Could anyone scanning the municipal horizon a year ago have imagined how eventful 2012 would turn out to be?
As the year progressed, City Hall fell deeper and deeper into a funk caused by the mayor's inability to compromise. Though council responded admirably, there was a sense of growing dysfunction, a lot of nastiness all around and little true discussion. Will 2013 be the start of improvements in our civic culture - or more of the same?
Early in the new year we'll know the fate of Mayor Rob Ford, and if, as I suspect, the ruling removing him from office is upheld, council will have to make difficult decisions about how to deal with the vacancy.
It's likely councillors will choose a by-election, in which case most of council's attention in the first half of the year will be on the mayoral showdown, despite the fact that intense debates on the future of the Gardiner and the possibility of a local casino are pending.
One thing is clear, though: Ford's legal problems, regardless of the outcome of his conflict-of-interest appeal, will be complicated. Sometime this month the results of the compliance audit of his election campaign will be released. Then we'll know if the mayor seriously violated the campaign rules laid out in the Municipal Act by accepting illegal contributions, illegally borrowing money from his family business and under-reporting expenditures. If only some of these allegations are true, he will face his greatest legal challenge to date.
Despite a potential by-election, council will have to pass a budget, and it remains uncertain whether councillors will support the mayor's agenda of cuts to emergency services like fire, EMS and police, which many argue would occasion layoffs and endanger critical services.
Other departments are also feeling the squeeze of frozen budgets and growing populations needing more of existing services, and it appears council is beginning to realize that this is an untenable situation.
Besides the budget, transit will continue to take up a lot of the civic discourse. No new lines are set to open for at least another three years (the Spadina Extension debuts in 2016), but the appearance of new low-floor streetcars in 2013 will offer hope that transit is improving.
The LRT/subway discussion is still a heated topic; expect a lot more debate about it, especially in the event of a mayoral by-election.
But capable transit management means more than expansion. With ridership growing at 4 to 5 per cent annually and little money for more service, there will likely be more squeezes despite the 5¢ fare increase. While efforts to improve TTC customer service are praiseworthy, this will be cold comfort when riders increasingly have trouble boarding crowded vehicles. It'll be even more frustrating for Wheel-Trans users as budget cuts tighten eligibility for that service and vehicles become less available for needed trips.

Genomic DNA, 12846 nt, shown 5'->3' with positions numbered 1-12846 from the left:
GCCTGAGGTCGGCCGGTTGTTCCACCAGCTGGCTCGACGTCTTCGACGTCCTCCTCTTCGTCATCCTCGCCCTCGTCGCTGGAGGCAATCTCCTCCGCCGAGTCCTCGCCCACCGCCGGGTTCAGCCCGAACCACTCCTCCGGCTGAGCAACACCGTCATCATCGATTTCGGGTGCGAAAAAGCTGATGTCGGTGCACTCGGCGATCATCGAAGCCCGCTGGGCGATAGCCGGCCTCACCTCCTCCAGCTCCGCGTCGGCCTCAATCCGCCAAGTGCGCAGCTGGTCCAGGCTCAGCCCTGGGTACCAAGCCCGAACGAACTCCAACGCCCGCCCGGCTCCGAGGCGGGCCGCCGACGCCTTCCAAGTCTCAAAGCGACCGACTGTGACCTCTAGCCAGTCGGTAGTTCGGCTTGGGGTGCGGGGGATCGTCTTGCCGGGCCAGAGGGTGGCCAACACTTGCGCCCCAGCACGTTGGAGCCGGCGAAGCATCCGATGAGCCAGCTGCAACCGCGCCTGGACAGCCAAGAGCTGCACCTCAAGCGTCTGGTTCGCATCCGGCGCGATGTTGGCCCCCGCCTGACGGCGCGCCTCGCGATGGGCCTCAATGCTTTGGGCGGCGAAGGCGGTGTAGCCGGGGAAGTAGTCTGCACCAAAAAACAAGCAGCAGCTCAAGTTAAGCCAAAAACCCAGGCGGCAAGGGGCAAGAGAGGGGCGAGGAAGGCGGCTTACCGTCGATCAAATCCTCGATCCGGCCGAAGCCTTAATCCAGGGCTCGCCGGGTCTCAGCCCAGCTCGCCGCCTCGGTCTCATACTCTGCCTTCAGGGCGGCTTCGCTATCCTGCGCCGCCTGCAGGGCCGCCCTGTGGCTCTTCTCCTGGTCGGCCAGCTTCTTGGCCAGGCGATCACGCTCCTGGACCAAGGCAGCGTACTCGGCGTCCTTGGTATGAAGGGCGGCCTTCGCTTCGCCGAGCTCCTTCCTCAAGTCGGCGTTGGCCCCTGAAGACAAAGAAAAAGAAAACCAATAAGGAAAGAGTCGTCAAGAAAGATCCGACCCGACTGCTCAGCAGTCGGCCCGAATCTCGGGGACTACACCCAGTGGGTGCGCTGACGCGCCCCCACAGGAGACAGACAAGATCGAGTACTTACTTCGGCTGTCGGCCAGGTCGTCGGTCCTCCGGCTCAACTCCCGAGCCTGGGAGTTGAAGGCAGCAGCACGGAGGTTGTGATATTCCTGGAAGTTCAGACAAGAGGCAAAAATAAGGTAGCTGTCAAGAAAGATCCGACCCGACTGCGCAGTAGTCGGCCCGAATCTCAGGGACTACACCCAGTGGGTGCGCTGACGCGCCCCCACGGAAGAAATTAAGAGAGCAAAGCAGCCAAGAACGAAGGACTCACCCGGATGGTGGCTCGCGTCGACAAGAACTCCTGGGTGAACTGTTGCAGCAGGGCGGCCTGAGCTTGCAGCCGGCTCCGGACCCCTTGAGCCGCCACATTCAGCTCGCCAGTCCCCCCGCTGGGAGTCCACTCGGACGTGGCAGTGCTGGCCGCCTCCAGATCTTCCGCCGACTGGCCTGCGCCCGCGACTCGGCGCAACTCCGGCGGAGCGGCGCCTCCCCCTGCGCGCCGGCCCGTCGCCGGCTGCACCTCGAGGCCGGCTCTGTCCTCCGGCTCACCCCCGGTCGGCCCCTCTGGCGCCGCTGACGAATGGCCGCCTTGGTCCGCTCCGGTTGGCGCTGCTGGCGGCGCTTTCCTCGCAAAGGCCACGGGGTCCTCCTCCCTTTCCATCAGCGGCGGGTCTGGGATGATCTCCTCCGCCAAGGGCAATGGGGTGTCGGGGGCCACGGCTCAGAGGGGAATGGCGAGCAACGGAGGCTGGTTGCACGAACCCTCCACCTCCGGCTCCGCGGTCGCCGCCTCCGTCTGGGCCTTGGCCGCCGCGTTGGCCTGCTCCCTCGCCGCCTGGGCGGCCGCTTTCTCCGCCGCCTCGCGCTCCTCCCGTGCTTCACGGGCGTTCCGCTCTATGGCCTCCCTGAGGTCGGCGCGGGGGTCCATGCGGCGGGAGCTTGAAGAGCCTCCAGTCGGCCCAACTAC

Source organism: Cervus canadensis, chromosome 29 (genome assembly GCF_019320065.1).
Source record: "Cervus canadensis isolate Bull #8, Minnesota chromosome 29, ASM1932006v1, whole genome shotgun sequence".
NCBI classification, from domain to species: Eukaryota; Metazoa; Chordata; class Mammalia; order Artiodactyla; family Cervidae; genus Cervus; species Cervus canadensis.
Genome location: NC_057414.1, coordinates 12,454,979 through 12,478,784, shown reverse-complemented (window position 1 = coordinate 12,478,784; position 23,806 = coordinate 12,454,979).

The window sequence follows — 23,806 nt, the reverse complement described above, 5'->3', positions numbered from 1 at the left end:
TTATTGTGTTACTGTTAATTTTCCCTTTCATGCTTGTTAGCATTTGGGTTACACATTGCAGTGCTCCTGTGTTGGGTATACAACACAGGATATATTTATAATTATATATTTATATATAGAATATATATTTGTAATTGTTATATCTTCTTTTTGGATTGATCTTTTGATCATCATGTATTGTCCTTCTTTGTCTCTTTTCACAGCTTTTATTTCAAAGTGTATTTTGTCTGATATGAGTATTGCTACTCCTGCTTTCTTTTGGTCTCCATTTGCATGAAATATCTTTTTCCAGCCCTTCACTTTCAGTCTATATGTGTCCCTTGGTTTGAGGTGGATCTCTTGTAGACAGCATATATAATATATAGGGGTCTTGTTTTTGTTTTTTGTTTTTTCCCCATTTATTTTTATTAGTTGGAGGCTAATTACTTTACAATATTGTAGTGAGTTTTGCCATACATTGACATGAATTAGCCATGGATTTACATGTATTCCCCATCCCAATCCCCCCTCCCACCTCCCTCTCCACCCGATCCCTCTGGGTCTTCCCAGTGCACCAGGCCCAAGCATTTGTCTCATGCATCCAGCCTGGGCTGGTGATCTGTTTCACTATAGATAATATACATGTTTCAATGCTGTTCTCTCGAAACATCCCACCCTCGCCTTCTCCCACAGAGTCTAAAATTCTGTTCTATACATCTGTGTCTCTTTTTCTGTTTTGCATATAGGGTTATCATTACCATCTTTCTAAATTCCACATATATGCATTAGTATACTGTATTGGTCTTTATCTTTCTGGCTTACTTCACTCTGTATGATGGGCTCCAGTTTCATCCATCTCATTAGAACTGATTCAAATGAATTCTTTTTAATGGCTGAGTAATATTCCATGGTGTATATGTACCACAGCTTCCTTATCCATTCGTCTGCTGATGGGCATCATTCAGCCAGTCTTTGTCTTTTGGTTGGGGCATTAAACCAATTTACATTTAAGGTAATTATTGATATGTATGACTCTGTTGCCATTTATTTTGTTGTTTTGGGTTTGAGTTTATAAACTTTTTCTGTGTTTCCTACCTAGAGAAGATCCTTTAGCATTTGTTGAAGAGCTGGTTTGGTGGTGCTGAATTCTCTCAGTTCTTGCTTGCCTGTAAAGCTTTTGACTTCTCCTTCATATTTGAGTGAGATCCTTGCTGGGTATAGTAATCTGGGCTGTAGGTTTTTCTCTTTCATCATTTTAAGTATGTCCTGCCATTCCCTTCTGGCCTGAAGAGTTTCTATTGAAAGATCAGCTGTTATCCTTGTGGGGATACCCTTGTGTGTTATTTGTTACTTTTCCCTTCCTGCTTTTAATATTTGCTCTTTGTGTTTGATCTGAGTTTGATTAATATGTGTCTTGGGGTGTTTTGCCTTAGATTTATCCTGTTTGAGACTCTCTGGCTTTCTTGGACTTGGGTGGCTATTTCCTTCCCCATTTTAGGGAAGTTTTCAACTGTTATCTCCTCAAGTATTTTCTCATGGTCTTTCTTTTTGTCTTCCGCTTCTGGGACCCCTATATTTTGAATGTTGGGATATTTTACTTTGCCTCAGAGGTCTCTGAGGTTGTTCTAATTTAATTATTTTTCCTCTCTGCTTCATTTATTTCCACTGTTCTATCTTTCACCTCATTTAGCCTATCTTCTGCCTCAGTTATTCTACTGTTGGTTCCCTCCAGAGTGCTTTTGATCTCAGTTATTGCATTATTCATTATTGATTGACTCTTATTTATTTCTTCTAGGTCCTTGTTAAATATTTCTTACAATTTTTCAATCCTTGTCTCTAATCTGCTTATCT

A large part of city financing, particularly for large files like transit expansion and affordable housing, comes from the province - and much depends on who's holding the reins at Queen's Park. We'll find out who replaces Premier Dalton McGuinty in January, and likely soon after that we'll get a sense of whether he or she understands municipal issues and is willing to help.
Of course, the new Liberal leader or the opposition parties may force an election as early as spring. And the outcome of that election will have a big effect locally because municipal revenue generation tools and new regulatory powers require changes to provincial laws - not items this Liberal minority government cared about.
An NDP government could be elected for the first time in two decades, which might lead to a very pro-cities agenda. Equally likely is a Tim Hudak Conservative victory, which, owing to the PCs' base in rural and suburban areas, wouldn't be in sync with T.O.'s needs.
Finally, the world financial situation could play a big role in determining whether Toronto has a good 2013. The conflict in the U.S. between Republicans and Democrats over how to rein in the budget could lead to large cuts and tax increases that could seriously hurt Canada's economy.
Combine this with economic uncertainly in Europe and the new year could see the world slipping back into recession. While Canada has avoided the bulk of economic troubles to date, the city is vulnerable to global pressures.
Besides the potential for local residents to lose their jobs, the condo boom transforming the landscape could also be affected. If tax revenue falls, serious budget cuts will again be on the table, which could further threaten local services. Provincial loss of revenue due to the economic situation would certainly diminish the chances of further investment, too.
A lot of ifs are on the horizon for the year ahead, plus the possibility of elections dominated by lofty talk but little change. Still, we could shake off conservative control of the city. That's something to look forward to.